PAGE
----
Allegheny County / City of Pittsburgh / Western PA Regional Data Center — This dataset contains locations of major rivers that flow through Allegheny County. These shapes have been taken from the Hydrology dataset. The Ohio River,...

  7. Major operations and activities

    International Nuclear Information System (INIS)

    Black, D.G.

    1995-01-01

    This section of the 1994 Hanford Site Environmental Report summarizes the major operations and activities on the site. These operations and activities include site management, waste management, environmental restoration and corrective actions, and research and technology development

  8. Improved forage digestibility of tall fescue (Festuca arundinacea) by transgenic down-regulation of cinnamyl alcohol dehydrogenase.

    Science.gov (United States)

    Chen, Lei; Auh, Chung-Kyoon; Dowling, Paul; Bell, Jeremey; Chen, Fang; Hopkins, Andrew; Dixon, Richard A; Wang, Zeng-Yu

    2003-11-01

    Lignification of cell walls during plant development has been identified as the major factor limiting forage digestibility and concomitantly animal productivity. cDNA sequences encoding a key lignin biosynthetic enzyme, cinnamyl alcohol dehydrogenase (CAD), were cloned from the widely grown monocotyledonous forage species tall fescue (Festuca arundinacea Schreb.). Recombinant tall fescue CAD expressed in E. coli exhibited the highest V(max)/K(m) values when coniferaldehyde and sinapaldehyde were used as substrates. Transgenic tall fescue plants carrying either sense or antisense CAD gene constructs were obtained by microprojectile bombardment of single genotype-derived embryogenic suspension cells. Severely reduced levels of mRNA transcripts and significantly reduced CAD enzymatic activities were found in two transgenic plants carrying sense and antisense CAD transgenes, respectively. These CAD down-regulated transgenic lines had significantly decreased lignin content and altered ratios of syringyl (S) to guaiacyl (G), G to p-hydroxyphenyl (H) and S to H units. No significant changes in cellulose, hemicellulose, neutral sugar composition, p-coumaric acid and ferulic acid levels were observed in the transgenic plants. Increases of in vitro dry matter digestibility of 7.2-9.5% were achieved in the CAD down-regulated lines, thus providing a novel germplasm to be used for the development of grass cultivars with improved forage quality.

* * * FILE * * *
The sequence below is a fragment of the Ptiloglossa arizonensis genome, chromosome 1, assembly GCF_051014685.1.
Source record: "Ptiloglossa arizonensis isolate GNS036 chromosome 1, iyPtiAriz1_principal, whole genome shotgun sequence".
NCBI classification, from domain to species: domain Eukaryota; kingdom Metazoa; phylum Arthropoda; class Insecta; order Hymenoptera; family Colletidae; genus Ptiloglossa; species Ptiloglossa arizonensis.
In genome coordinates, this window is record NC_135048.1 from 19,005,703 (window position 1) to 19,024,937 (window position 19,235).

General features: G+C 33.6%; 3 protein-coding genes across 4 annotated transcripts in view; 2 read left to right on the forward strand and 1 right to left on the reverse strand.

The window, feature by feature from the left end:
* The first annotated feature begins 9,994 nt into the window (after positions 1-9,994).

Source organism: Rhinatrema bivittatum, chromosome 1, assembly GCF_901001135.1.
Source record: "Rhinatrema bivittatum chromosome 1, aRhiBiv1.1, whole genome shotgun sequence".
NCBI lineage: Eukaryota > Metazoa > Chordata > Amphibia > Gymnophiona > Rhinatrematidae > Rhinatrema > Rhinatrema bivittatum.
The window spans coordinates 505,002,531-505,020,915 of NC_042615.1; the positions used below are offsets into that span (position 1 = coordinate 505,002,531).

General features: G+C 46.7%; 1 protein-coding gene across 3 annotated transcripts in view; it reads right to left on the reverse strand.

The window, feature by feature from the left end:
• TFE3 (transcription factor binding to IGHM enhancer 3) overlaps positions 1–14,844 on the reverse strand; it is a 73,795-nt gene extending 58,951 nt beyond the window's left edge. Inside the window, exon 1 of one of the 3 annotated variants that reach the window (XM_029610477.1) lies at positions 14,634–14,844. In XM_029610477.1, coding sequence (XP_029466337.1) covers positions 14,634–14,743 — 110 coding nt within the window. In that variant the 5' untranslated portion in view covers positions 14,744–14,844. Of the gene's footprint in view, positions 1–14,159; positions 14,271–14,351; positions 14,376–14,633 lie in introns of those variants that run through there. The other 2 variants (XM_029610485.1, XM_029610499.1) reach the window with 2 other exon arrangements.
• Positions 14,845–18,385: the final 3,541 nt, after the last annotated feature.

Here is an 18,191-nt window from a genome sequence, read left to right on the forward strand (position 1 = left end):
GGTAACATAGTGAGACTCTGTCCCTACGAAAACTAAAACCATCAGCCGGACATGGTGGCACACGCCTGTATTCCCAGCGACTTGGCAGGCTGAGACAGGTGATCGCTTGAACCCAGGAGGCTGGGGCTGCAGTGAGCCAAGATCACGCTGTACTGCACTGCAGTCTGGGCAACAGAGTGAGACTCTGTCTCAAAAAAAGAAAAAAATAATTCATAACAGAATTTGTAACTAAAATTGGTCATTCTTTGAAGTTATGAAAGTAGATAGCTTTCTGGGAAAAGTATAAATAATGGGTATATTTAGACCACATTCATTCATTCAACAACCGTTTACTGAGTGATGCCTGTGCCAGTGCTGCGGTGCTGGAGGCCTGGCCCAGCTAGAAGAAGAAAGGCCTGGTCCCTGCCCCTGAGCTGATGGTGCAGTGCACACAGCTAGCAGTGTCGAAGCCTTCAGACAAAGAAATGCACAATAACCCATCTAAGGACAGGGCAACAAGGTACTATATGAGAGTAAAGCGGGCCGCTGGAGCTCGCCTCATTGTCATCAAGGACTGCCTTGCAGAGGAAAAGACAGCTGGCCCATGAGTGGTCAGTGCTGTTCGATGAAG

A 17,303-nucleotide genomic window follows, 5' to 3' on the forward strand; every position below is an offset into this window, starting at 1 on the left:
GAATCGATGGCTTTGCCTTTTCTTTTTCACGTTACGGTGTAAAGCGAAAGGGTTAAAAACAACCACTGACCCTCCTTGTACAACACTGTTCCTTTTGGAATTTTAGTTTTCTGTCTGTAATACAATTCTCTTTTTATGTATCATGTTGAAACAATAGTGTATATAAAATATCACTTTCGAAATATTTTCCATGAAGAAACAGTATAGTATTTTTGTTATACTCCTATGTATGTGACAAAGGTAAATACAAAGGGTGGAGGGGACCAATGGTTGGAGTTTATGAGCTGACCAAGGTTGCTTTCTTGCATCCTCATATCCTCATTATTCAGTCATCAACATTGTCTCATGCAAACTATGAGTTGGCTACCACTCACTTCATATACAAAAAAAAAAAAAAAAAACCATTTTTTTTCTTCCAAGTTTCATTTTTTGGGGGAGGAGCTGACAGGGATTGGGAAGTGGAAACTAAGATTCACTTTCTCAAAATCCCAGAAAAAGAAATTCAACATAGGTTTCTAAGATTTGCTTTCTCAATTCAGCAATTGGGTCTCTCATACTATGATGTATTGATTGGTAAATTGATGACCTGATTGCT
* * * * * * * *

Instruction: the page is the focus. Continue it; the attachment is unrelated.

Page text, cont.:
9. Downregulation of miR-451 in Tunisian chronic myeloid leukemia patients: potential implication in imatinib resistance.

    Science.gov (United States)

    Soltani, Ismael; Douzi, Kais; Gharbi, Hanen; Benhassine, Islem; Teber, Mouheb; Amouri, Hassiba; Ben Hadj Othman, Hind; Farrah, Ahlem; Ben Lakhel, Raihane; Abbes, Salem; Menif, Samia

    2017-05-01

    Resistance to imatinib has been recognized as a major challenge for the treatment of chronic myeloid leukemia (CML). Aberrant expression of miR-451 has been reported to participate in anticancer drug resistance. However, the role of miR-451 in imatinib resistance has not been investigated. The present study was undertaken to determine the expression of miR-451 in order to find a possible association between the expression of this miRNA and imatinib resistance in Tunisian CML patients. First, real-time RT-PCR was performed to identify the expression of miR-451 in peripheral leukocytes of 59 CML patients treated with imatinib. Then, bioinformatics analysis was carried out to understand the regulatory roles of miR-451 in imatinib-resistant process. Downregulated miR-451 was observed in imatinib-resistant CML cases. In silico analysis identified MYC as a potential target of miR-451. We further revealed the existence of an MYC-binding site in MiR-451 promoter region. On the other hand, increased level of MYC was detected in imatinib-resistant CML cases which may explain the causative role of MYC in CML cases and the downregulation of miR-451. Taken together, our findings suggest that miR-451 and MYC form together a regulatory loop which may act as a potential therapeutic target, and disruption of suggested regulatory loop could help to improve CML therapy.

  10. Comparative genome analysis of Pseudogymnoascus spp. reveals primarily clonal evolution with small genome fragments exchanged between lineages.

    Science.gov (United States)

    Leushkin, Evgeny V; Logacheva, Maria D; Penin, Aleksey A; Sutormin, Roman A; Gerasimov, Evgeny S; Kochkina, Galina A; Ivanushkina, Natalia E; Vasilenko, Oleg V; Kondrashov, Alexey S; Ozerskaya, Svetlana M

    2015-05-21